How to Be Prepared for the Wildlife Shot of a Lifetime

Some of the best photographic opportunities happen when you least expect them. In this video from John E. Marriott, he shares valuable tips on how to always be prepared for the surprise wildlife photo of a lifetime.

The first step for capturing any split second rare image is to have your camera out of the bag and turned on. I’ve been guilty numerous times where I’d come upon wildlife in perfect light on my hikes but my camera was stored away in my bag. When this situation occurs it’s even more difficult to get set up because I have to move very slowly in order to not scare the animal away. And as you can imagine, by the time I get the camera out, turned on, dials set for the scene, and perhaps mounted on a tripod, I’m pointing the lens at an empty landscape.

In the video, Marriott takes this a step further and teaches how to be prepared even while driving out to your favorite wildlife spot.

Finally, Marriott suggests having your camera default settings optimized for the “worst case scenario.” He describes this as the times when there is very little light to work with and wildlife pops out. This means having your ISO at the limit of acceptable quality for the camera, aperture is set wide open, and the shutter speed dictated by aperture-priority mode. The resulting image may not be technically perfect, but with your camera at the ready, there’s at least a chance you’ll get something incredible instead of fumbling with gear and enjoying neither the moment with an animal or any photo to take home.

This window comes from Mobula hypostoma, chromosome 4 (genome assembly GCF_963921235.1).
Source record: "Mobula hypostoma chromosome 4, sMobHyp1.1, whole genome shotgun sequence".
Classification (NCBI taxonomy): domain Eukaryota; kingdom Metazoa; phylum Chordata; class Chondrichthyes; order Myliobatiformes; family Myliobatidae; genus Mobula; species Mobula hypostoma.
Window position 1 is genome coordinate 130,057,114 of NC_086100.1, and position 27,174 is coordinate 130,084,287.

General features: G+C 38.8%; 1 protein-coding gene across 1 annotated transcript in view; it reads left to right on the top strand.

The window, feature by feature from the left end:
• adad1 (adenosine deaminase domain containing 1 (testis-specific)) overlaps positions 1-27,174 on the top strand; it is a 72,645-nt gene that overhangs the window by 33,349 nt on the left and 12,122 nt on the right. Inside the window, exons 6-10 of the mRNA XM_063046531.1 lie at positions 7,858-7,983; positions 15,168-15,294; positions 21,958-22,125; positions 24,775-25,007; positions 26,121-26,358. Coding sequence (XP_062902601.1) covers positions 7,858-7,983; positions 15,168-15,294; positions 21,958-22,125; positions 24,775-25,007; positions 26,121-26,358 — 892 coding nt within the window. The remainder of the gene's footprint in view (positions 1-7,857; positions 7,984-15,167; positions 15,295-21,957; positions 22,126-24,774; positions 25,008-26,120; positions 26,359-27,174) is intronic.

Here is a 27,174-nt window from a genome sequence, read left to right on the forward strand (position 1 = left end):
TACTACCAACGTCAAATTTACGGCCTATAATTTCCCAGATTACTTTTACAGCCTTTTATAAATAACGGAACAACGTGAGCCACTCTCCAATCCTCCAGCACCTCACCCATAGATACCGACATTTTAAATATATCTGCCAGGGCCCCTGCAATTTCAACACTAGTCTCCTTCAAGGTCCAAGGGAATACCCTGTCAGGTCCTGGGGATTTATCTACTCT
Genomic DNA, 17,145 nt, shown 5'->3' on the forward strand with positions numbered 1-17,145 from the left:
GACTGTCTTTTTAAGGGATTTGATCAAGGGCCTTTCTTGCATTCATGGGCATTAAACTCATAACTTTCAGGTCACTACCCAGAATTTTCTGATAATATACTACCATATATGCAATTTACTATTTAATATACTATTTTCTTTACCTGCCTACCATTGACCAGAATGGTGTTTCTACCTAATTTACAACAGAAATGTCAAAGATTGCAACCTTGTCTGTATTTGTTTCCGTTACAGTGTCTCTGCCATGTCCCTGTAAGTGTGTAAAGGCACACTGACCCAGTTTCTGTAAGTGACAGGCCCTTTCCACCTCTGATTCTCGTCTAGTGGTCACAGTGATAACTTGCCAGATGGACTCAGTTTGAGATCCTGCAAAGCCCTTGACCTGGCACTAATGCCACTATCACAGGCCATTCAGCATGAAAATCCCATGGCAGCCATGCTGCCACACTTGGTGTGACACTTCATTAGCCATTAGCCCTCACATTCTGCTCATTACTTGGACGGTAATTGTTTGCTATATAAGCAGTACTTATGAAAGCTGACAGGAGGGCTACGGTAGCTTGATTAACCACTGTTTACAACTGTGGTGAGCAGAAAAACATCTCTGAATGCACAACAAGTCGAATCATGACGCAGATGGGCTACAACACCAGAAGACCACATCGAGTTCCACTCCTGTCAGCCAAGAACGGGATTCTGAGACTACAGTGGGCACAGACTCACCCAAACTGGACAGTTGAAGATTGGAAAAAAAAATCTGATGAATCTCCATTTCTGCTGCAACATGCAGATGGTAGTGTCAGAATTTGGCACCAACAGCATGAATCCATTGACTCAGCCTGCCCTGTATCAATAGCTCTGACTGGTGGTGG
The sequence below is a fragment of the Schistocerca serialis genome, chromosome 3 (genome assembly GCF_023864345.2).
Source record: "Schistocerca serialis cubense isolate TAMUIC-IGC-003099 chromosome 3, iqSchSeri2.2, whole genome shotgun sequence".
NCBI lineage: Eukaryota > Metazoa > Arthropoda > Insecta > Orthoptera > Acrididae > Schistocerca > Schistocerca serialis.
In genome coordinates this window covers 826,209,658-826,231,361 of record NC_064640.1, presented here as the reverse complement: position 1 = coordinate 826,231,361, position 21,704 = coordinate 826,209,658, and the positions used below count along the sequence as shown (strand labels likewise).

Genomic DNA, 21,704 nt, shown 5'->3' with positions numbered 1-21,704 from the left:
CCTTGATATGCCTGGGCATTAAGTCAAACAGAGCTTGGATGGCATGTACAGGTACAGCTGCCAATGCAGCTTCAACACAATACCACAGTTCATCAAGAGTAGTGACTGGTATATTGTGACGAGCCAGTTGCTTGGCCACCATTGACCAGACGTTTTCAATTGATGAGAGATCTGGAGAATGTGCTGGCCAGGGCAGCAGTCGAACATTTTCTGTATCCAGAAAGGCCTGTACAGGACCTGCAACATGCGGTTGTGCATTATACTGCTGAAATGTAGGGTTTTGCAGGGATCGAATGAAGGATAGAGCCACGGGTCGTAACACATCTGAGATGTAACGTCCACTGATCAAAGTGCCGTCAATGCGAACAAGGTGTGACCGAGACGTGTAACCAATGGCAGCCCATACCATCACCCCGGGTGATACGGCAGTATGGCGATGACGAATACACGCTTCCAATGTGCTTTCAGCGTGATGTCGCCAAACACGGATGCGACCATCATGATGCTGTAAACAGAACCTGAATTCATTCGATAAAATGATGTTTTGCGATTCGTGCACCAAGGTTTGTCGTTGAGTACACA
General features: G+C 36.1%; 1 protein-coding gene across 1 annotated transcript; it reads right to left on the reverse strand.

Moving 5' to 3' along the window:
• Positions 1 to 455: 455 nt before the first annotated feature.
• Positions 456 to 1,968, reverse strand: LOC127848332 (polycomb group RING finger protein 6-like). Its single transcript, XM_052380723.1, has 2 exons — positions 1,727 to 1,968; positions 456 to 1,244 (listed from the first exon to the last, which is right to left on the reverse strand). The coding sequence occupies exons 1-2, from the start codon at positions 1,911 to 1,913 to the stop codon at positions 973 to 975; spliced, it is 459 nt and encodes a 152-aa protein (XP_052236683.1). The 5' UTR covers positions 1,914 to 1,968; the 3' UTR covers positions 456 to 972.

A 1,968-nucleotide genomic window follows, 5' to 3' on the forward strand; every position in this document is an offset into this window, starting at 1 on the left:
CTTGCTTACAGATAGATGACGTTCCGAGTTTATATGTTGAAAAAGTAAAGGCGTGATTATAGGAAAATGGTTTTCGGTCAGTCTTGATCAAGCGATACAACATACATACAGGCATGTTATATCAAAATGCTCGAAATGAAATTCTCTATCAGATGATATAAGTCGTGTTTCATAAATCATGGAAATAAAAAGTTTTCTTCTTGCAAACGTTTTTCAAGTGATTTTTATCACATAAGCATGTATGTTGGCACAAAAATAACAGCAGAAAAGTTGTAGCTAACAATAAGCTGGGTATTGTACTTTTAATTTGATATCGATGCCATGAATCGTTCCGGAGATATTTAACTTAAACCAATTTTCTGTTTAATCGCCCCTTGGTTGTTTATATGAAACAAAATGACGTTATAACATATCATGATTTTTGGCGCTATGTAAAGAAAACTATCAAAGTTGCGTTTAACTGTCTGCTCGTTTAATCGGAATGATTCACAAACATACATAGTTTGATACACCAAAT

[via Exposed With John E. Marriott]

Ryan Mense's picture

Ryan Mense is a wildlife cameraperson specializing in birds. Alongside gear reviews and news, Ryan heads selection for the Fstoppers Photo of the Day.

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I have got some funny tales of the "ones that got away." Heck, I even think they've purposely taunted me on some of my hikes. Like the time I finished my hike with not one sighting of any kind of wildlife, then as I'm driving away and look in the rearview mirror, there's a deer trotting right past the back of the vehicle. Frustrating at the time, but after a while, they do make good stories. :)

Luck: When preparation meets opportunity.

The key as covered is too have your settings ready. I can walk for miles without seeing anything but I am constantly shooting images where I "think" an animal might be. So if it happens to come together I am already one step ahead.

Not exactly wildlife photography related, but I was photographing a night time baseball game. I had my 80-205mm f4.5 lens and Kodak TMAX 3200 film loaded. I set my Canon A-1 aperture priority to 4.5 and let the shutter speeds fall where they may.
But being prepared is critical; camera out and on.